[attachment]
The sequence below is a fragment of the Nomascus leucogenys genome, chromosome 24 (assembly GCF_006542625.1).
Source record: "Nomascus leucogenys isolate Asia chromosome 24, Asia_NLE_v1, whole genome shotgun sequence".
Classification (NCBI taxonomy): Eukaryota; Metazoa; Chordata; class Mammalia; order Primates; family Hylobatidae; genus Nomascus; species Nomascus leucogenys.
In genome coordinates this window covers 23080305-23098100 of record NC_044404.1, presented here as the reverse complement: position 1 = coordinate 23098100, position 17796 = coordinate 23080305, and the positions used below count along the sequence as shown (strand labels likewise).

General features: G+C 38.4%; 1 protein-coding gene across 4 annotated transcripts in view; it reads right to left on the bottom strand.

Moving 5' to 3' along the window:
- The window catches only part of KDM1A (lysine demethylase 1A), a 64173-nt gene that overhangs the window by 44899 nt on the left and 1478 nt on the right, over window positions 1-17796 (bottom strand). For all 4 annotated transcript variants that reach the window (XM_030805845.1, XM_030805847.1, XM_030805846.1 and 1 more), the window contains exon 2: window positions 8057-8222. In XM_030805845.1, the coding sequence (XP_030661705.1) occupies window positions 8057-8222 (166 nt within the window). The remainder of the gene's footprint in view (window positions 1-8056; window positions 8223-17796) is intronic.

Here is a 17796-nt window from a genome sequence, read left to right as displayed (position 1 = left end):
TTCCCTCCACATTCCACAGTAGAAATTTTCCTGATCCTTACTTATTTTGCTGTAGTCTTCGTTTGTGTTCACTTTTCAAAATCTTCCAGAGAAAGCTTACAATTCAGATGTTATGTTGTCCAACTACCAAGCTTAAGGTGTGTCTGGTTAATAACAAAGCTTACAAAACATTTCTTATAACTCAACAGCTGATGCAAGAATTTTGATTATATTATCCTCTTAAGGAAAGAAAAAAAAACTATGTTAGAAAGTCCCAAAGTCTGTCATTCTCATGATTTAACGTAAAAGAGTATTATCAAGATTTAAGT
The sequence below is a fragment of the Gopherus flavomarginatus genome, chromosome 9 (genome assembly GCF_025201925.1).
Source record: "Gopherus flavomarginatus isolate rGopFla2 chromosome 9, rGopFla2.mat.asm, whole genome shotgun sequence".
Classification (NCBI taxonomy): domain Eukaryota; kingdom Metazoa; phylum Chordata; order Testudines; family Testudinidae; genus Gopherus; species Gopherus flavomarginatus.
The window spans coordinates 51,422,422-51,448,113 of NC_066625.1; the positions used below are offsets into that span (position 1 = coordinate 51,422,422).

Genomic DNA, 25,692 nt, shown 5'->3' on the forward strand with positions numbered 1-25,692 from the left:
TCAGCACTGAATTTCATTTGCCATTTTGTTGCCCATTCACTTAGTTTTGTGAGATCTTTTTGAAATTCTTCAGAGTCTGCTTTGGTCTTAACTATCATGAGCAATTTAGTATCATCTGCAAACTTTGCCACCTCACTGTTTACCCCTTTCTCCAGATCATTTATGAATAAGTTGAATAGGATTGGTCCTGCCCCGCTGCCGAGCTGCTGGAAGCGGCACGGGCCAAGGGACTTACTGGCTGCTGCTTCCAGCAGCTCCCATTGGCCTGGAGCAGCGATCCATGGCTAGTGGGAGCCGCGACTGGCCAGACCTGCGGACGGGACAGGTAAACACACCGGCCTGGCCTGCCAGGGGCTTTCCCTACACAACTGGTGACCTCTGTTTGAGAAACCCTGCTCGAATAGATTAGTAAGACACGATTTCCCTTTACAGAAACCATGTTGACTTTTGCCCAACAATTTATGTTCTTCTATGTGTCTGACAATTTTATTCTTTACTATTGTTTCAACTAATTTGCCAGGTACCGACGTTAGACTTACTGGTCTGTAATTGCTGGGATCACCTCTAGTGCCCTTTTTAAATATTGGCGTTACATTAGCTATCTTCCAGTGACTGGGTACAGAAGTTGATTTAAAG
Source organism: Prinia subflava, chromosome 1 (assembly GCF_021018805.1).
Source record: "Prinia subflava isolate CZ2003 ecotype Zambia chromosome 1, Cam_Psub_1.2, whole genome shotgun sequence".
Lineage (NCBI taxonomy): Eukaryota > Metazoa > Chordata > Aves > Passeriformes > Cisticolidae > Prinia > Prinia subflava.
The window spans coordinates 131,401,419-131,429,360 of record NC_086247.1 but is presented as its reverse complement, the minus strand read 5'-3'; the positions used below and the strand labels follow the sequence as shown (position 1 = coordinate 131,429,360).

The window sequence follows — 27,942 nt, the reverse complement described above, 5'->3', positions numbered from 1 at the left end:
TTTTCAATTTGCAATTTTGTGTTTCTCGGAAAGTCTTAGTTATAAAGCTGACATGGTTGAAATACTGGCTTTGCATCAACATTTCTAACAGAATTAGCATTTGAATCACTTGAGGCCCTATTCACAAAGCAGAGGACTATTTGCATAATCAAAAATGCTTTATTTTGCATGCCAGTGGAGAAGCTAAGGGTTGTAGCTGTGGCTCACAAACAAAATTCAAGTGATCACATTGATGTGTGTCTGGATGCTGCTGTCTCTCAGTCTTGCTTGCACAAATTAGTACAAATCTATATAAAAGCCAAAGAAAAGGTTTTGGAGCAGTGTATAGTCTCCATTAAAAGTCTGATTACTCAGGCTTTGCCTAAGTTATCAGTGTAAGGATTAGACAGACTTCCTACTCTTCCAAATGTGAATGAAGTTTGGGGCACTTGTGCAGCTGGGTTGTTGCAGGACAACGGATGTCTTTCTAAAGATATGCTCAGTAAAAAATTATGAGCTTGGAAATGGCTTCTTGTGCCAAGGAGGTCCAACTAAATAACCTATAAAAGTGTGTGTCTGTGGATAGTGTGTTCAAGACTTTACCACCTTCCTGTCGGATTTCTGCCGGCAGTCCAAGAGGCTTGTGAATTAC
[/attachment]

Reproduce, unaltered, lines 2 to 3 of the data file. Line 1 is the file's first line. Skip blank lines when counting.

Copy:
Source record: "Nomascus leucogenys isolate Asia chromosome 24, Asia_NLE_v1, whole genome shotgun sequence".
Classification (NCBI taxonomy): Eukaryota; Metazoa; Chordata; class Mammalia; order Primates; family Hylobatidae; genus Nomascus; species Nomascus leucogenys.